We are creating a [companion] program around “Community Health Heroes.” It’s a custom content partnership that will feature a digital destination of true stories and health advice to live a healthier, happier life. Not only are they the sponsors when you go on the landing page to vote for “Nicest Places,” and you see some nice placement around Life Extension that feels true and organic, but as part of the selection process for who is going to be our top winner for “Nicest Places,” we’re going to use some of the submissions to surface “Community Health Heroes.” We will have a panel of judges from Life Extension help select the right “Community Health Heroes” across the nation, with three winners who are really raising the bar by ensuring that health and wellness is a priority in their communities.
Will the Life Extension spotlight extend into the magazine?
It [the “Community Health Heroes” program] will be featured in the magazine, but we have to be careful in terms of church and state, edit versus advertising, so you will see a division in terms of how it’s plugged into the issue. The “Nicest Places” winner is purely editorial, and they will get a prominent feature on the cover. We will create a nice in-book advertorial to talk about the Life Extension winners.
What are marketers and advertisers asking for these days, and how are you adjusting to meet their needs?
There’s been a shift, and it has been going on for a bit in terms of really honing in on publishers’ resources to create incredible content. So ad units, high-impact media is not as important as it used to be – it’s more in the programmatic world where that’s being bought. But what we’re seeing in direct sales and marketing is a shift toward custom content, which is great for us because we have amazing resources internally and even externally to create the right content for our advertisers both from a native perspective and a branded perspective.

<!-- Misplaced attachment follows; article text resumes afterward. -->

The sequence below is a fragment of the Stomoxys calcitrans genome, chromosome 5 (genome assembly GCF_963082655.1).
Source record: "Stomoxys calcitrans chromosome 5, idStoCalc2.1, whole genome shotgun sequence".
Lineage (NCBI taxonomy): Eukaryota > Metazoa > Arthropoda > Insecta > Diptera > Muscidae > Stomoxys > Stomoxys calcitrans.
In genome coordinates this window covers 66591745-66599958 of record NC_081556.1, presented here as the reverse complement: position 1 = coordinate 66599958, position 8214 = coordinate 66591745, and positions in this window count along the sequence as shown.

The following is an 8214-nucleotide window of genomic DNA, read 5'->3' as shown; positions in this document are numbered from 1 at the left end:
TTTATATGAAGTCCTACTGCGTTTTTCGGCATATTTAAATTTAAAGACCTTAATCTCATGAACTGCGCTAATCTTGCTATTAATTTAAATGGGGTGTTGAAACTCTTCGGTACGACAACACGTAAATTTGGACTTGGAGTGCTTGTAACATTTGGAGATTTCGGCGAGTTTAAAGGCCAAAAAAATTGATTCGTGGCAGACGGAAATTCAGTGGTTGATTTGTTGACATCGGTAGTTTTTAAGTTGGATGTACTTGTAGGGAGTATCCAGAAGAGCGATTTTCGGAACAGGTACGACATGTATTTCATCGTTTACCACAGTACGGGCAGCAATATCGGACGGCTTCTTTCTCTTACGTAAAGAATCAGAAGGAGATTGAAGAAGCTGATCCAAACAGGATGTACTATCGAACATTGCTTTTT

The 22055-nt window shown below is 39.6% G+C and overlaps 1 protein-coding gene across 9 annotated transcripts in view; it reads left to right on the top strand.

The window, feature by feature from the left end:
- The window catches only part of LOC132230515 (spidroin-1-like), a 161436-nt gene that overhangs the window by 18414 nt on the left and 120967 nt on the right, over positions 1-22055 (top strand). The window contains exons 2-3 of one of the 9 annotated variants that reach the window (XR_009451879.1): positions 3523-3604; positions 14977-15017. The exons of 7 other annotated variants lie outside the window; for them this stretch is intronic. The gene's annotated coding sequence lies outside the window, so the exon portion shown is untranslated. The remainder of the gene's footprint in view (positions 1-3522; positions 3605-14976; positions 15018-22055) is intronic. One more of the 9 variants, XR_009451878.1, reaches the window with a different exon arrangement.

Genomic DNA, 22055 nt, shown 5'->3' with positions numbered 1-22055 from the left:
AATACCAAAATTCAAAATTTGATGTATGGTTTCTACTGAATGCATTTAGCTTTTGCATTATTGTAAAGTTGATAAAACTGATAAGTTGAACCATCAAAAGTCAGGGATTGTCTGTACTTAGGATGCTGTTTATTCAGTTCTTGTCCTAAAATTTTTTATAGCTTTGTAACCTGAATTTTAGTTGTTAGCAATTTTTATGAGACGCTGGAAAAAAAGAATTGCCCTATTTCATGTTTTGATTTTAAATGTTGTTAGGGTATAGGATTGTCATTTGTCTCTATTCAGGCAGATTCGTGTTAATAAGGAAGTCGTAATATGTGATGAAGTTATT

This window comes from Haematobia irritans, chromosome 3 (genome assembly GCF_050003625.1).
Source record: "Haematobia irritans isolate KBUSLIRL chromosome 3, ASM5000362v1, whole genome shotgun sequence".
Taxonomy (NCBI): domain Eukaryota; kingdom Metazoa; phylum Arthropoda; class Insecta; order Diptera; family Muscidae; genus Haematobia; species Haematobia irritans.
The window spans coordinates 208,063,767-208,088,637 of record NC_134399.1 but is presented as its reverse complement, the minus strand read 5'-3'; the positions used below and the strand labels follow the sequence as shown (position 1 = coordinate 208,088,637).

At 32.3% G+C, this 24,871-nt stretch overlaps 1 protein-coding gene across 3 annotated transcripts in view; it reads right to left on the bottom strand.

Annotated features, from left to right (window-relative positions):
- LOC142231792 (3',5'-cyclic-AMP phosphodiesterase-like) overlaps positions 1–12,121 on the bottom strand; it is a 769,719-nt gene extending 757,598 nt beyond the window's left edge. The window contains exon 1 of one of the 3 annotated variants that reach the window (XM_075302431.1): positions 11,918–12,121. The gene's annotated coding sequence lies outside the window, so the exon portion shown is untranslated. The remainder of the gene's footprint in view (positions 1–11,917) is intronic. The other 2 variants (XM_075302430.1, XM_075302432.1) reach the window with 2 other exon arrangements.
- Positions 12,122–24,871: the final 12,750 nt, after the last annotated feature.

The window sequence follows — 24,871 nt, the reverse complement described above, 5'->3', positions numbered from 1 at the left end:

Every publisher is talking about diversifying revenue streams, and custom content is one way to do that. How else is TMB planning to diversify in the next 6-12 months?
It ranges in a number of ways. One is through platform partners, new and next or existing platforms that provide additional ways to distribute our content, or we can create content for those platforms that are endemic to our brands to generate new revenue streams. The second piece of it is ecommerce has taken off. Shoppable content is something on our radar, making sure we have a solid affiliate revenue model to help advertisers or partners keep their path to purchase shorter in terms of the funnel.